Mongolia experiences a continental climate, characterized by extreme temperatures and a wide temperature range between seasons. Winters in Mongolia are particularly cold, with temperatures often dropping well below freezing.
Here are some key aspects of Mongolian winter weather:
Temperature: Winters in Mongolia are bitterly cold, especially in the northern and western regions. In January, the coldest month, temperatures can plummet well below freezing. Daytime highs may range from -20°C to -30°C (-4°F to -22°F), and nighttime lows can reach as low as -40°C (-40°F) or even lower in some areas. The Gobi Desert, in the southern part of the country, can also experience cold temperatures, though not as extreme as in the northern regions.
Wind: Wind is a significant factor in Mongolian winters. The country is known for its strong and persistent winds, which can exacerbate the cold temperatures. The wind chill factor makes it feel even colder, and in some areas, blizzards can occur, reducing visibility and making travel challenging.
Frozen Rivers and Lakes: The cold temperatures lead to the freezing of rivers and lakes in Mongolia. In some regions, frozen rivers become winter highways, facilitating transportation on ice.
Snowfall: Snowfall is a common occurrence throughout the country during winter. Snow can accumulate from October to March, covering landscapes in a blanket of white. Snow cover is especially prominent in the northern and western parts of the country. In the Gobi Desert, snowfall is less frequent, but the region can still experience occasional snowstorms.
Mongolian winters require careful preparation and adaptation to challenging weather conditions. The traditional clothing, shelter, and lifestyle of Mongolian nomads reflect the resilience and resourcefulness needed to endure the harsh winter climate.
Here are some ways in which Mongolians prepare for winter:
Stocking Supplies: Before winter arrives, Mongolian families ensure they have an adequate supply of food and essential supplies. This includes staples like flour, rice, meat, and dairy products. In remote areas, where transportation can be challenging during winter, having enough provisions is vital.
Preserving Food: Mongolians often dry meat and dairy products as a preservation method. Meat, such as beef or mutton, is sliced and hung to dry, creating a form of jerky. Dairy products like curds and yogurt are also dried, forming a product known as “aaruul.” Freezing is a natural method of food preservation too. Mongolian families may utilize outdoor freezing to store meat and other perishables in a frozen state.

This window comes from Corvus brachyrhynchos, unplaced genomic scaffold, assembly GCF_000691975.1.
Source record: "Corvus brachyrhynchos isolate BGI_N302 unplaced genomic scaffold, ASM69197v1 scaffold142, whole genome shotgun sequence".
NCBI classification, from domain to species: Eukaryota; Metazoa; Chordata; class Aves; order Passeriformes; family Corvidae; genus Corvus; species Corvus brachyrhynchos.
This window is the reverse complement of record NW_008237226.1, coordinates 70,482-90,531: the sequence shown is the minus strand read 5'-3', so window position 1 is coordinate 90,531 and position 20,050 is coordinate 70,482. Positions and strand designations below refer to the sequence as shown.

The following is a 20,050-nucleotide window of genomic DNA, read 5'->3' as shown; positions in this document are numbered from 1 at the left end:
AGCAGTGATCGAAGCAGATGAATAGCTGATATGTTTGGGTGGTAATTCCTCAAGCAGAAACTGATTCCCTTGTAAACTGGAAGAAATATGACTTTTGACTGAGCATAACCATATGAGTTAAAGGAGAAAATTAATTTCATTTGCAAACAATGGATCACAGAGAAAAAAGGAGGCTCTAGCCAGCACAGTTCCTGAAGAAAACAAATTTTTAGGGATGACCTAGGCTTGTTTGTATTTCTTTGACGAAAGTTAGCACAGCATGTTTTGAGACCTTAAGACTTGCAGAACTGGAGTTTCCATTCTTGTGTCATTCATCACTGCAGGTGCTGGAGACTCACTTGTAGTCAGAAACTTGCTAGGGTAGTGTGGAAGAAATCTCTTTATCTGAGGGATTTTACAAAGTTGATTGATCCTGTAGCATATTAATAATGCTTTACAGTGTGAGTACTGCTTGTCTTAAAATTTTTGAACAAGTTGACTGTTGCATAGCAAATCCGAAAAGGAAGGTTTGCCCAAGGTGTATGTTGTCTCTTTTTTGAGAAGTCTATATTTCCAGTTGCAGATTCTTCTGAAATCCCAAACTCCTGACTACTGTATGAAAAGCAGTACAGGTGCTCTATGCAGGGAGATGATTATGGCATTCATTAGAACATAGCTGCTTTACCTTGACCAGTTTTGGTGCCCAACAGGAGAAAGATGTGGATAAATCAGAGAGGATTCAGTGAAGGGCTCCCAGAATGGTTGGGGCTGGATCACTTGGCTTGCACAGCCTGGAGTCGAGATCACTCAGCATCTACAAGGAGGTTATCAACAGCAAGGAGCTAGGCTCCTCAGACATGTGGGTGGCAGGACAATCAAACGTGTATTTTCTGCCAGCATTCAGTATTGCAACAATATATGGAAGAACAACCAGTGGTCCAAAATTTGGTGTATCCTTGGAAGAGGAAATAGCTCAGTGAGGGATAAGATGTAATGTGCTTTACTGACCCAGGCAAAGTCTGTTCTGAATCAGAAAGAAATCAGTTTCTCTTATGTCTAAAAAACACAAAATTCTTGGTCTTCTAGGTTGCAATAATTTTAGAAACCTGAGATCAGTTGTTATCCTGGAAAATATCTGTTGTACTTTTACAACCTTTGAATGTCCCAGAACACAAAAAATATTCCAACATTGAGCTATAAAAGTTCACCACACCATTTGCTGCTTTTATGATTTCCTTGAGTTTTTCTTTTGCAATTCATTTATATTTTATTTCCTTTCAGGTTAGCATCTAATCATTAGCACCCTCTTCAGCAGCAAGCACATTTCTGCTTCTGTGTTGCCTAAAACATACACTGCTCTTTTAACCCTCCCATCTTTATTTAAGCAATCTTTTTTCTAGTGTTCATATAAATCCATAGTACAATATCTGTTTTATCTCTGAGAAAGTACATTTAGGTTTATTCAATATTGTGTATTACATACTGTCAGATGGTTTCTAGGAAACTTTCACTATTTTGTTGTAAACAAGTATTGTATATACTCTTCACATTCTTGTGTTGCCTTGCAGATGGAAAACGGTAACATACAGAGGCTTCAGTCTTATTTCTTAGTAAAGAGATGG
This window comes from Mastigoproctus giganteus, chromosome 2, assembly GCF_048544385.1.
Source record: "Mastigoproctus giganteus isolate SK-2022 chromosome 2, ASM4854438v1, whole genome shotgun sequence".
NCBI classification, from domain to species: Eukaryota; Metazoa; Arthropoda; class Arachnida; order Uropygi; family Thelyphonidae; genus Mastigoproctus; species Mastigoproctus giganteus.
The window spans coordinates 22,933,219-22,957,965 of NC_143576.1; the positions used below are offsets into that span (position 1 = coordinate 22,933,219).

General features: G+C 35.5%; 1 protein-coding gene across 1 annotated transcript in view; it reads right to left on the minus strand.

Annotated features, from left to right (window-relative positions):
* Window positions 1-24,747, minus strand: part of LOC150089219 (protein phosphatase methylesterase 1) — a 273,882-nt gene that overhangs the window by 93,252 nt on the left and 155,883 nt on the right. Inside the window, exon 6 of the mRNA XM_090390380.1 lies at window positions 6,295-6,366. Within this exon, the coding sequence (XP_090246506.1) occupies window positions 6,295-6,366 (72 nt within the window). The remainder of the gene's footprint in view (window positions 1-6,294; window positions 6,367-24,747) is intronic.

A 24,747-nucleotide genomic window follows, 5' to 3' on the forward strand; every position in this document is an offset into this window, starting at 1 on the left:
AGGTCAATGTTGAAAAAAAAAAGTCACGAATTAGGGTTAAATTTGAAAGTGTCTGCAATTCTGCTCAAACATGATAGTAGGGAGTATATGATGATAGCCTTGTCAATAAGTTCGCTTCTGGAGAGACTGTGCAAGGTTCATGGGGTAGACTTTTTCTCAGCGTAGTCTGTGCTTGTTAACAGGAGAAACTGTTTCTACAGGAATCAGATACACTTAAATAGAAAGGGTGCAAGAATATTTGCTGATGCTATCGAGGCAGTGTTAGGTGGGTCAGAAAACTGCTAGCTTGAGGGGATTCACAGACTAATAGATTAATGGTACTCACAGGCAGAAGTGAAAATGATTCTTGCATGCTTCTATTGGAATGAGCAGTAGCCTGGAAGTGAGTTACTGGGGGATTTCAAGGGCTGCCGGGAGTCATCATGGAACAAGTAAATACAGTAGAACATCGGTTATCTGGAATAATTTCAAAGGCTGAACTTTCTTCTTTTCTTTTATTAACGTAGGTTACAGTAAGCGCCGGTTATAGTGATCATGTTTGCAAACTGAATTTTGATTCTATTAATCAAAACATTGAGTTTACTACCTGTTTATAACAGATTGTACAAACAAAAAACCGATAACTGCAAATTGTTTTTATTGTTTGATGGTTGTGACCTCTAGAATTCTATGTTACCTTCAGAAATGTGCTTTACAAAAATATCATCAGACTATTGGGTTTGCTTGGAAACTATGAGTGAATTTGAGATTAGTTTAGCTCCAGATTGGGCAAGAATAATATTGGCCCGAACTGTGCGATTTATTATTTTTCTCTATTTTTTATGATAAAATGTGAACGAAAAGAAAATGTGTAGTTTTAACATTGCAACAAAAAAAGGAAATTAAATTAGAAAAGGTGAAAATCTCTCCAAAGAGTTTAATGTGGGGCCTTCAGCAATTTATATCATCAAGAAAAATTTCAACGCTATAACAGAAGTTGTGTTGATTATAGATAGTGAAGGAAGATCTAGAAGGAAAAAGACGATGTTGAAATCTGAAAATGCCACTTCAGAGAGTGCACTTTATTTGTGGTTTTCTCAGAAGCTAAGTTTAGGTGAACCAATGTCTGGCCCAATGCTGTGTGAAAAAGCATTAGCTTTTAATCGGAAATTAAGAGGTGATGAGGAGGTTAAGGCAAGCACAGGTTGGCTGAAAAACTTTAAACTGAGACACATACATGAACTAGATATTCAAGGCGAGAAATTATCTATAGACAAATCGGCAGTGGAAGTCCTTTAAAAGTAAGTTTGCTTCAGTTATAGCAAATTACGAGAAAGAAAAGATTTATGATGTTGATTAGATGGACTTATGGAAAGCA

Winter Clothing: Mongolians invest in warm winter clothing, including traditional garments like the deel, which is a thick robe, and gutal, sturdy leather boots. Deels for winter are often lined with fur from different animals, with lamb fur being predominant. Traditional Mongolian boots, known as “Mongol gutal,” are made from durable leather and often have a thick felt or fur lining for insulation. Layering is a common practice to trap warmth close to the body. Additionally, hats, scarves, gloves, and socks made from fur, felt and other insulating materials are worn to protect against the cold.
Preparing Livestock: Nomadic herders move their livestock to winter pastures where animals can graze on dried grass beneath the snow. Ensuring the well-being of livestock is essential for the livelihood of many Mongolian families. Nomads may also stockpile feed and hay for the animals. Mongolians construct snow shelters known as “uvuljuu” for animals. These shelters provide protection against harsh weather conditions and are crucial for the survival of livestock. Some nomadic families undertake winter migrations to find more suitable grazing areas for their livestock. This involves packing up their gers and relocating to areas with better access to resources.
Heating Systems: Traditional heating systems play a crucial role in winter survival. Gers (traditional dwellings) are equipped with a central stove, often fueled by dried animal dung or wood. Families gather around the stove for warmth, and it serves as a cooking source.
Winter Festivals: Winter festivals, such as the “Tsagaan Sar” (Lunar New Year) celebration, mark the transition into spring and involve various preparations. Families clean and decorate their homes prepare special foods, and exchange gifts.
Mongolian winters require careful preparation and adaptation to challenging weather conditions. The preparations for winter in Mongolia are deeply ingrained in the nomadic way of life and reflect the resourcefulness and adaptability of the people to the challenging climate.